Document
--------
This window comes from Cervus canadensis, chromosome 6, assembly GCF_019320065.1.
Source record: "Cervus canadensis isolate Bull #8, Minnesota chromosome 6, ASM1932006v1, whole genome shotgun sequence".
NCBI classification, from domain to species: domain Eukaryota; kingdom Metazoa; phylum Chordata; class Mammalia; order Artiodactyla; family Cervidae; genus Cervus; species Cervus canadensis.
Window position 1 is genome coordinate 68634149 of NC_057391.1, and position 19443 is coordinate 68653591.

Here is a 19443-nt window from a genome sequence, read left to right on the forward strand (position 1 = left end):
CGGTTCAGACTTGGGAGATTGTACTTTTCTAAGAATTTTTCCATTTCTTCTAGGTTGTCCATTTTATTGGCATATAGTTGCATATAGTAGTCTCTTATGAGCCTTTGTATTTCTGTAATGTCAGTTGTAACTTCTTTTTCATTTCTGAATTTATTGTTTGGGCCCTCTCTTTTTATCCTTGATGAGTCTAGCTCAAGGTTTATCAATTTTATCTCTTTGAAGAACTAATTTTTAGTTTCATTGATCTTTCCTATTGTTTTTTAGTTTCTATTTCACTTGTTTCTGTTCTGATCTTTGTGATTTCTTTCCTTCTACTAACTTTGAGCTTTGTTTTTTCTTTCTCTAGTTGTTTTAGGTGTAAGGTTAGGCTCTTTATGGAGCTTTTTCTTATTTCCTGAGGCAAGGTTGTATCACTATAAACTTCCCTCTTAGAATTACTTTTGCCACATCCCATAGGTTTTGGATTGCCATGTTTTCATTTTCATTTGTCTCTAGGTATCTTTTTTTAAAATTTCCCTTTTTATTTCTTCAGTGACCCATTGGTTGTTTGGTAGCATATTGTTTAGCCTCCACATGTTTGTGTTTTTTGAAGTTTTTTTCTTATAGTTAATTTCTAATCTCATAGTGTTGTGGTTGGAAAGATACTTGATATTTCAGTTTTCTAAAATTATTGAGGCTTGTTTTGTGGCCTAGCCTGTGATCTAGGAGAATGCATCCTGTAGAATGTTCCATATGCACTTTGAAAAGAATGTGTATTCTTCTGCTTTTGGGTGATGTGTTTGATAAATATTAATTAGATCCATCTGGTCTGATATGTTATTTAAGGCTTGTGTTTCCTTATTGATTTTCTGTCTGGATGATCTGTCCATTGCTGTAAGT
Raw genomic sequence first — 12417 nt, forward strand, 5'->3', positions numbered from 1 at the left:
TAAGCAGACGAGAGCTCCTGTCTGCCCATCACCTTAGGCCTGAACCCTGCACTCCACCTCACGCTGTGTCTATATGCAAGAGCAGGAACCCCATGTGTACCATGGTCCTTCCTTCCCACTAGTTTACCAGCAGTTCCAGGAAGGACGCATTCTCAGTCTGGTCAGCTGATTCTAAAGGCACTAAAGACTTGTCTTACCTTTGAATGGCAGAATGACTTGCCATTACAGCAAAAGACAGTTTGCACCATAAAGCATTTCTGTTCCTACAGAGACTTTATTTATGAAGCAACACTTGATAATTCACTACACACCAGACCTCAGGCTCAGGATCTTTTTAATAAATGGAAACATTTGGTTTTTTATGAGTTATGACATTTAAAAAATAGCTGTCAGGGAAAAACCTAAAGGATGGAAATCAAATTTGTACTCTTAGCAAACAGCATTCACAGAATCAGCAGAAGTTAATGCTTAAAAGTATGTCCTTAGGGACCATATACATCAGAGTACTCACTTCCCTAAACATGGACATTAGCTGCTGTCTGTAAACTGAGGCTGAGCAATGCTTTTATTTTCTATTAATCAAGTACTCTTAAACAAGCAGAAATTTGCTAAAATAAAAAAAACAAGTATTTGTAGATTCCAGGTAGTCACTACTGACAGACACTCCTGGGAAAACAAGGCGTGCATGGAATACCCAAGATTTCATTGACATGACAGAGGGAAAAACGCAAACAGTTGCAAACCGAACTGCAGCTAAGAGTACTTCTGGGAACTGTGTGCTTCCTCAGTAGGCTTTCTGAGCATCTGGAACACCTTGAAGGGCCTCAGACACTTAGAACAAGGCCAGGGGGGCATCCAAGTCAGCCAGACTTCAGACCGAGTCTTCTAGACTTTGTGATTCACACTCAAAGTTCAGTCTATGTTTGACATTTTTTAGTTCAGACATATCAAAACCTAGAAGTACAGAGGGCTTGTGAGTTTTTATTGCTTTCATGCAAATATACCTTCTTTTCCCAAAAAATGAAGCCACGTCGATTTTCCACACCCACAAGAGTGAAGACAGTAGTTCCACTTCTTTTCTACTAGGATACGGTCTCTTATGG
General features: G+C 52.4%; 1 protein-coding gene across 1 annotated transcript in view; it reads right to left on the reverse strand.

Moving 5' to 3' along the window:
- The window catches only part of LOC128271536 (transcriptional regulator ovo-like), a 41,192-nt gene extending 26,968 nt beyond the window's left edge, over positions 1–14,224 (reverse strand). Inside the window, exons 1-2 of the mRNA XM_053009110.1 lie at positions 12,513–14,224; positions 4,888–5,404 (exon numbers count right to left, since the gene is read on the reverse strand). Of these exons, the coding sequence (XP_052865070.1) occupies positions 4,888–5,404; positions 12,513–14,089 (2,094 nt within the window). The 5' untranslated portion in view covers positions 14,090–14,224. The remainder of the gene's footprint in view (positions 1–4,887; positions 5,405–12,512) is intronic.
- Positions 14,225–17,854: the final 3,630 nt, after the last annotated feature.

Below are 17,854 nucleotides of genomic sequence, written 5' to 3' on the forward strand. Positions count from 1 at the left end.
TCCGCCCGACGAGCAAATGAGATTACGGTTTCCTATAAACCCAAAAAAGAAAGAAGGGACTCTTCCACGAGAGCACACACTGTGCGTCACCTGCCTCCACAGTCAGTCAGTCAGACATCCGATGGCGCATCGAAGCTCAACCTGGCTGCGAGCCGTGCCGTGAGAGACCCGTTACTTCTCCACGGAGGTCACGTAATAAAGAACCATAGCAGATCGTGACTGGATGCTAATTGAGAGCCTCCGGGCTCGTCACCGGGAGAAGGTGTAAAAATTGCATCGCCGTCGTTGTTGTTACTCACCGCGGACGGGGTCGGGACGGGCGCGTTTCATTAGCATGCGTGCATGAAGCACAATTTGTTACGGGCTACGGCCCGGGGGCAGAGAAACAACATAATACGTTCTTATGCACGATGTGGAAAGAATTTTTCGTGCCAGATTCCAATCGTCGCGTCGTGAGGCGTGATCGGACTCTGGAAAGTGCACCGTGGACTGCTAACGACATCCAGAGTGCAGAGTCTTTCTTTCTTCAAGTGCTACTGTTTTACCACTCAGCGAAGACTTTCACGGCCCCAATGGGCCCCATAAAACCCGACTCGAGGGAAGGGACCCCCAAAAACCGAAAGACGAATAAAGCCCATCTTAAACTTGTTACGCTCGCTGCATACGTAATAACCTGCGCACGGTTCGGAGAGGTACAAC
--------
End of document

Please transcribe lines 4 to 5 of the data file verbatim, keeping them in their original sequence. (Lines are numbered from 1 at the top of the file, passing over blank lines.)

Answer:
Window position 1 is genome coordinate 68634149 of NC_057391.1, and position 19443 is coordinate 68653591.

Here is a 19443-nt window from a genome sequence, read left to right on the forward strand (position 1 = left end):